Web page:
Interesting early Christian basilicas were left behind from the end of the Roman era. The most notable are those of Son Bou and Fornás de Torelló, that has an interesting mosaic. These basilicas date from the 5th century A.D.
After this time, Minorca went through its least known about period of history until 903 A.D., when the Muslims annexed Minorca to the Caliphate of Cordoba.
Numerous ceramic fragments of this period have been found in some Talayotic settlements. The settlements must have been very rural, even though written sources describe a rich economy and a literary culture. Notable from this period are the ruins of the Santa Águeda castle in Ferreries. This was a Muslim fort that was destroyed in the time of Pedro el Ceremonioso (Peter the Ceremonious), years after the conquest of Minorca by the crown of Aragón.
From 1287, the island lived through the ups and downs of the Aragón crown and subsequently the kingdom of Majorca. Those were the centuries of the founding of towns in the interior such as Alaior and Ferreries. It is worth visiting the gothic cathedral of Ciutadella which is of this period and to go for a stroll along the streets of the old town of this city.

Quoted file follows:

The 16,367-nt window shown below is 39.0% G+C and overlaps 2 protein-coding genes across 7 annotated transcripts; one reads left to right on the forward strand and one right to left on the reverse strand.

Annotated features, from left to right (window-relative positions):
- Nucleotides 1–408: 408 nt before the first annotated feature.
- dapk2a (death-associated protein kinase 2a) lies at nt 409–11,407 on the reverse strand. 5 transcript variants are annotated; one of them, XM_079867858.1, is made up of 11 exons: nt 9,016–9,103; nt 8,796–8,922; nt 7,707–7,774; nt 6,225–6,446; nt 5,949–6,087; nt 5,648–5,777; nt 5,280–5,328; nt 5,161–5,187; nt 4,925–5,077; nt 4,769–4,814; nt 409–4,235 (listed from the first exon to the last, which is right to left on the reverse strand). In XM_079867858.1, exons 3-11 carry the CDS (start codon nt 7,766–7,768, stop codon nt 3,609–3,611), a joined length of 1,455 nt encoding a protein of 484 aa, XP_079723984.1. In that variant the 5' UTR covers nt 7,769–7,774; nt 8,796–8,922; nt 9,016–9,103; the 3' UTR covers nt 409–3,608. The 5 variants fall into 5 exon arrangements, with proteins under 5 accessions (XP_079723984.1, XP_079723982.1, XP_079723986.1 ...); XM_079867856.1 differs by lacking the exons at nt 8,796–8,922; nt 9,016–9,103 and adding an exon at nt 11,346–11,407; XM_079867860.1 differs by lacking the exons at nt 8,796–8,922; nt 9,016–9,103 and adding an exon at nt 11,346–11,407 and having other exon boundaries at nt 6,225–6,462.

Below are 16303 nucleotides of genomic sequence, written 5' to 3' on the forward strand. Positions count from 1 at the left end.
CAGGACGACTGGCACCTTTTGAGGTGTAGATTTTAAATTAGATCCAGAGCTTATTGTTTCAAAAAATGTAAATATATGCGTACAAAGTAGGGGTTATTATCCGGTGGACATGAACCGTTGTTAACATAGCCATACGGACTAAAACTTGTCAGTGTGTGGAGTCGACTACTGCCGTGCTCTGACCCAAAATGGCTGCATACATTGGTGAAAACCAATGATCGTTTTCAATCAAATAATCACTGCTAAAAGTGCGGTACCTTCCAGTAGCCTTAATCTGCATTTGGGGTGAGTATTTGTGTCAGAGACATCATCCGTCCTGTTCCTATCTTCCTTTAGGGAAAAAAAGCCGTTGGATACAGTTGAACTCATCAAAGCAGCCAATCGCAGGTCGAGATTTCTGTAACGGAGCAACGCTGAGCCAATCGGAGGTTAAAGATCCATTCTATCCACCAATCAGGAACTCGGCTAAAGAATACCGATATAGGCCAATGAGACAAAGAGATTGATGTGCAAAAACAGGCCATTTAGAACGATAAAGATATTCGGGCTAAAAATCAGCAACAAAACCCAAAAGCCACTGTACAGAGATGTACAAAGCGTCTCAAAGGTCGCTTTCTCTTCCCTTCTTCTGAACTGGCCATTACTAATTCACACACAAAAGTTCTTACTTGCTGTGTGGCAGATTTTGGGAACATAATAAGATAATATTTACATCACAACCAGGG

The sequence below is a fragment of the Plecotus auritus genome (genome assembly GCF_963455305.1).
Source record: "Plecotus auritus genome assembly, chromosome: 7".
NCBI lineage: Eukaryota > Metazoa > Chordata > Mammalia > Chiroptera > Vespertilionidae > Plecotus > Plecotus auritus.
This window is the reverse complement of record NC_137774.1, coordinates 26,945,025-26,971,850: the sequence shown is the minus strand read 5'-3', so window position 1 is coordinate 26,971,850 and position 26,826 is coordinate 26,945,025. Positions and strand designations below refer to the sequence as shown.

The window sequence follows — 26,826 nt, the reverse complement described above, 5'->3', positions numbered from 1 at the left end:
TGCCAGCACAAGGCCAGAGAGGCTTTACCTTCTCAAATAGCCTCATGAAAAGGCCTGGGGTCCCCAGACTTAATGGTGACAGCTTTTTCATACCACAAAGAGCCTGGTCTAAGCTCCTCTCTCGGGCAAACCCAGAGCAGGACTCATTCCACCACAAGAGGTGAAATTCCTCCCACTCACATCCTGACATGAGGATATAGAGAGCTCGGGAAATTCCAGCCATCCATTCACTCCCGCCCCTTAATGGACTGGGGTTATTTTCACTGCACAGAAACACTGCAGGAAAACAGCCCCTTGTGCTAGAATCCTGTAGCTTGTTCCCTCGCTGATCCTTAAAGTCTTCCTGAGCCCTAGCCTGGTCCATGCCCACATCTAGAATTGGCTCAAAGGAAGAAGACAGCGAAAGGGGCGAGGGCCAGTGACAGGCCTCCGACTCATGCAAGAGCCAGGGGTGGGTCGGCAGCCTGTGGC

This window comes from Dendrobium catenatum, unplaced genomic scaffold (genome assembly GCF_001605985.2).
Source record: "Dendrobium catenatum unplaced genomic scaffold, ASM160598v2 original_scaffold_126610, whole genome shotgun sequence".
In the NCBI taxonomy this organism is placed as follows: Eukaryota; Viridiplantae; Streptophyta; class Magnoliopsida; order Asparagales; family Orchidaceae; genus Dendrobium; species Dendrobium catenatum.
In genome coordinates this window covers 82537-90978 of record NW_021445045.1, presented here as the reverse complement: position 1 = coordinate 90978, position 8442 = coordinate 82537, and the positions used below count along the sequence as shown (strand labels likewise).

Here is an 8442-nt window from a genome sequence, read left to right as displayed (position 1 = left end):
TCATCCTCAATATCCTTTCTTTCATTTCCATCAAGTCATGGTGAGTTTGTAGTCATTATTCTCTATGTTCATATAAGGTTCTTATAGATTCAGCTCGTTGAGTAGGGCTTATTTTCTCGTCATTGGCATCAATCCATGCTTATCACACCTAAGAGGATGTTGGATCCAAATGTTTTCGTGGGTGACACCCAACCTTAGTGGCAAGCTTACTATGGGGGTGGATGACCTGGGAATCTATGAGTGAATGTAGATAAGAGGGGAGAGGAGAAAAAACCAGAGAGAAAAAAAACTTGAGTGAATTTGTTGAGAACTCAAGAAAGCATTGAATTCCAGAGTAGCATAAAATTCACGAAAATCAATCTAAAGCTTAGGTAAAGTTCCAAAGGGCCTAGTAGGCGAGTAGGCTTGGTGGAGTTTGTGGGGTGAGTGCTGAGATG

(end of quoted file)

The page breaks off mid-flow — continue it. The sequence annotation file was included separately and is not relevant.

Minorca lived through the most tragic times of its history in the 16th century. There were incessant pirate incursions that resulted in a great instability for the inhabitants. The culmination was the destruction of Maó (1535) and Ciutadella (1558) by Turkish attacks. The island was on the verge of being left abandoned when Felipe II (Philip II) took the decision of building the Sant Felipe fort at the entrance of the port of Maó and some of the coastal defence towers such as Sant Nicolau in Ciutadella.
In the 18th century, Minorca once again began to be involved in the ups and downs of Europe and, as a result of the war of succession for the Spanish throne, it passed into English hands in 1713. For one hundred years the island would be under English rule, with short periods of French and Spanish domination. The English reinforced defences by building more towers on the coast, such as those that can be seen in the port of Maó, Fornells and Fort Malborough in cala San Esteban.